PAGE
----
Harold then brings himself to read the draft

Often a tragic character portrayed as being overly prudish as a kind of Sour Grapes: “I deny myself my sexuality http://www.newprintinformatica.com.br/index.php/the-real-estate-is-on-a-boom-these-days-as-demand-is-growing/, so why don’t these people do the same thing?”. Thus “Sour Prudes”. For extra irony, Alice might be pulling the Entitled to Have You card, based on being such a good girl. This can be especially tragic if she lives in a society where women are economically dependent on men, making her come across as justified or at least as a Troubled Sympathetic Bigot who is only trying to survive in No Woman’s Land. In some cases, this might go hand in hand with Marital Rape License. For example, let’s say that Alice is outraged at Charlene for saying that oral sex is okay and that the real reason for this outrage is that Alice fears that Charlene’s opinion may encourage Alice’s husband Bob to try to pressure Alice into having oral sex.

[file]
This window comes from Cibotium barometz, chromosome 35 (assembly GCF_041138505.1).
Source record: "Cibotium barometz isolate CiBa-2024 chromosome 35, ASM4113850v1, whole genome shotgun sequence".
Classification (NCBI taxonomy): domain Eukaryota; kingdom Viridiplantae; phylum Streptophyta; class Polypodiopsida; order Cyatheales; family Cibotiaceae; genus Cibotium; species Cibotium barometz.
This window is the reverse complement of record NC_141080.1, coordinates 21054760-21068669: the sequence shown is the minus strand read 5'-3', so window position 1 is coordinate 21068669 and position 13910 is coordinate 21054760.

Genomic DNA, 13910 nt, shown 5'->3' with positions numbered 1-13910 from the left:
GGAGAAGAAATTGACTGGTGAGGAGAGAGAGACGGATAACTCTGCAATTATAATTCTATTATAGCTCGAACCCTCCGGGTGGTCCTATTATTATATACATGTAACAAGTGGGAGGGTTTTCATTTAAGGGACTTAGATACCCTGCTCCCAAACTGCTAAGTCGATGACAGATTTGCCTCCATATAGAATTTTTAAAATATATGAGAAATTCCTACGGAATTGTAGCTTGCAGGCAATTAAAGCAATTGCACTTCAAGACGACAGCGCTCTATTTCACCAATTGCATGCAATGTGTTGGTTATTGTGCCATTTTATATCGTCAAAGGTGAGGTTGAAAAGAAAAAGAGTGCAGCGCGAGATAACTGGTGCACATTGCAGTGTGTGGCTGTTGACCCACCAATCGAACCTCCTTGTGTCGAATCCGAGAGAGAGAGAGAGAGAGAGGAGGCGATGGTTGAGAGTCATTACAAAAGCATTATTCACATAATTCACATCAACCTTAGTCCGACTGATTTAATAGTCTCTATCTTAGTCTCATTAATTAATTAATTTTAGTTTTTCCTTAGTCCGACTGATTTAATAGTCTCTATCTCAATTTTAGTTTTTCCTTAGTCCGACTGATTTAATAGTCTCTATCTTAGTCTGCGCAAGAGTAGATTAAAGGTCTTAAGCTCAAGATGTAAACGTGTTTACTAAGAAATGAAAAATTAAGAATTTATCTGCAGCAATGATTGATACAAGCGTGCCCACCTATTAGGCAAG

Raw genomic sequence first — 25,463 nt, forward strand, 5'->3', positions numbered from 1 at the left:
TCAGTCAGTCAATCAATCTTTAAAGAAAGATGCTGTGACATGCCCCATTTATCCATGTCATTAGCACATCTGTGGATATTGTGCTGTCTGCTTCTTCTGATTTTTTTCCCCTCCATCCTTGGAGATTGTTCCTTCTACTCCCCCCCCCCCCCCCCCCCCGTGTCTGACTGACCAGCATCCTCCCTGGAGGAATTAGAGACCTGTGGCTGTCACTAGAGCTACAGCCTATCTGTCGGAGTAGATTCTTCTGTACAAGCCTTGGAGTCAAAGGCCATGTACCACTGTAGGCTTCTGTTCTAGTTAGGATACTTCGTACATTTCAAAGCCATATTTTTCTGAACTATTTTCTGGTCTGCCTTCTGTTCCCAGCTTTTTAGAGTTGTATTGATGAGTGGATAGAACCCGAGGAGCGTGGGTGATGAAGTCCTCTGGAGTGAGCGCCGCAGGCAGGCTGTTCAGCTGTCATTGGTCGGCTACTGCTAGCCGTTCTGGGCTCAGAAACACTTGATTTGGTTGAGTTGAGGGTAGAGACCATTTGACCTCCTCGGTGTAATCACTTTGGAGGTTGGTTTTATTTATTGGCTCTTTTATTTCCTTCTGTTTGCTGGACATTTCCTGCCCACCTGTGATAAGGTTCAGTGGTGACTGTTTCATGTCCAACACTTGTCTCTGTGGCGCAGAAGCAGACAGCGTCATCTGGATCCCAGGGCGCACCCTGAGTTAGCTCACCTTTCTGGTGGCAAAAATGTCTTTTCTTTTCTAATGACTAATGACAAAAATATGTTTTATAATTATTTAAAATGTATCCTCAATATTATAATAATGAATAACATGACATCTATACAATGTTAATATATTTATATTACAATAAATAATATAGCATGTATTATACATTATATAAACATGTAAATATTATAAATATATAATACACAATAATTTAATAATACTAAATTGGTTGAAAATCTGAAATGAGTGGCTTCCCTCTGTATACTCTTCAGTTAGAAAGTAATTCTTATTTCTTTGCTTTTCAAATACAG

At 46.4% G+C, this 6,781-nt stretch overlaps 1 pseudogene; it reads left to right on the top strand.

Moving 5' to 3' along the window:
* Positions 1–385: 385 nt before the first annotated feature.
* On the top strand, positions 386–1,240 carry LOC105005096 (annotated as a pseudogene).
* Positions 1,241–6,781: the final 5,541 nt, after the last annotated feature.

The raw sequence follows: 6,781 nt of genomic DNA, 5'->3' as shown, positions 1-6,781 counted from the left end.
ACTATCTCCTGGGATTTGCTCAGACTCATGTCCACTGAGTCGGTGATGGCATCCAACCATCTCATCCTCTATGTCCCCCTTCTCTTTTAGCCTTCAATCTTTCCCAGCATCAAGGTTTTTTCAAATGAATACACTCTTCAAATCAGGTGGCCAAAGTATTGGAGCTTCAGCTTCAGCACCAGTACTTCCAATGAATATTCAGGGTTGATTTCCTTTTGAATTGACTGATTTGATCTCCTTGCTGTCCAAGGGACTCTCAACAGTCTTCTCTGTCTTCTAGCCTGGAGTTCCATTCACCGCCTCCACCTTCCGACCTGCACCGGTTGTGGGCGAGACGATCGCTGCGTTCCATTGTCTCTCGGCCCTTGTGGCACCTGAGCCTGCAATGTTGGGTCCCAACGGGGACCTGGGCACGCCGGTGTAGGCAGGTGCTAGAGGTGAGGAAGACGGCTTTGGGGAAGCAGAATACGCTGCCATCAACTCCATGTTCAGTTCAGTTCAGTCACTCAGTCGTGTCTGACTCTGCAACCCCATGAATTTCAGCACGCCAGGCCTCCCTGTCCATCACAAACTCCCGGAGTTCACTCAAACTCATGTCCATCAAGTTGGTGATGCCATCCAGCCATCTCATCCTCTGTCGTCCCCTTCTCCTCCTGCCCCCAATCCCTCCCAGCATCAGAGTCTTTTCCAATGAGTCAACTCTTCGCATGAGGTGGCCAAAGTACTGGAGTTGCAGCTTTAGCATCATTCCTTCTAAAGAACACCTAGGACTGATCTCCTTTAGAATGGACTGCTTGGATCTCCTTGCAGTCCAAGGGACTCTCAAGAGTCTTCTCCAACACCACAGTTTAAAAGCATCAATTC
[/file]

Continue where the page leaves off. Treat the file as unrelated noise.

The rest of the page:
A Good Way to Die: After reading through the draft of Eiffel’s novel about him, Professor Hilbert tells Harold that his death is required to truly make the novel a literary masterpiece. Harold then brings himself to read the draft, and realizes he has to die to save a boy. He then accepts his impending death as this trope. The Hero Dies: The fate Harold is trying to avoid. In universe, Karen is famous for doing this in every book she writes. Harold also has several: one when he learns he’s to die, and another when waiting for Hilbert to determine his fate in the manuscript. The bus driver who seemingly kills Harold in the accident has a breakdown in the aftermath, and in the epilogue, is seen still staring off into space, comforted by her co workers. Heroic Sacrifice: Harold discovers that his fate is to die by pushing a child out of the way of a bus, taking his place and forming a Dying Moment of Awesome for Eiffel’s novel. Ice Cream Koan: From the HR guy in Harold’s office: “A tree doesn’t. think it’s a tree. It is a tree!” This is also part of Karen’s ongoing narration: “Of course trees were trees. Harold knew trees were trees.” Harold (thanks to the narrator) decides he hates the HR guy for this. We then cut back to her standing on a table. Important Haircut: One of the first things Karen remarks on upon seeing Harold for the first time. Heroic Sacrifice: When Harold Crick reads the ending Karen Eiffel finally decided on: that he is killed by a bus after pushing a child out of the way: he decides that preserving the plot of the novel and continuing to knowingly be a part of this literary masterpiece is a sacrifice worth making, and goes through with it with full knowledge of the consequences. Both the novel and the film itself treat Harold’s watch as its own character. When the bus slams into Harold, the first thing it hits is his watch is destroyed, but a part of it becomes embedded permanently in his arm and slows down the hemorrhage that would have killed him otherwise. So just like Harold stepped in front of a bus to save a child, his watch took the brunt of the hit for him. Karen: If a man faces his death willingly. Isn’t that the type of man you want to stay alive.

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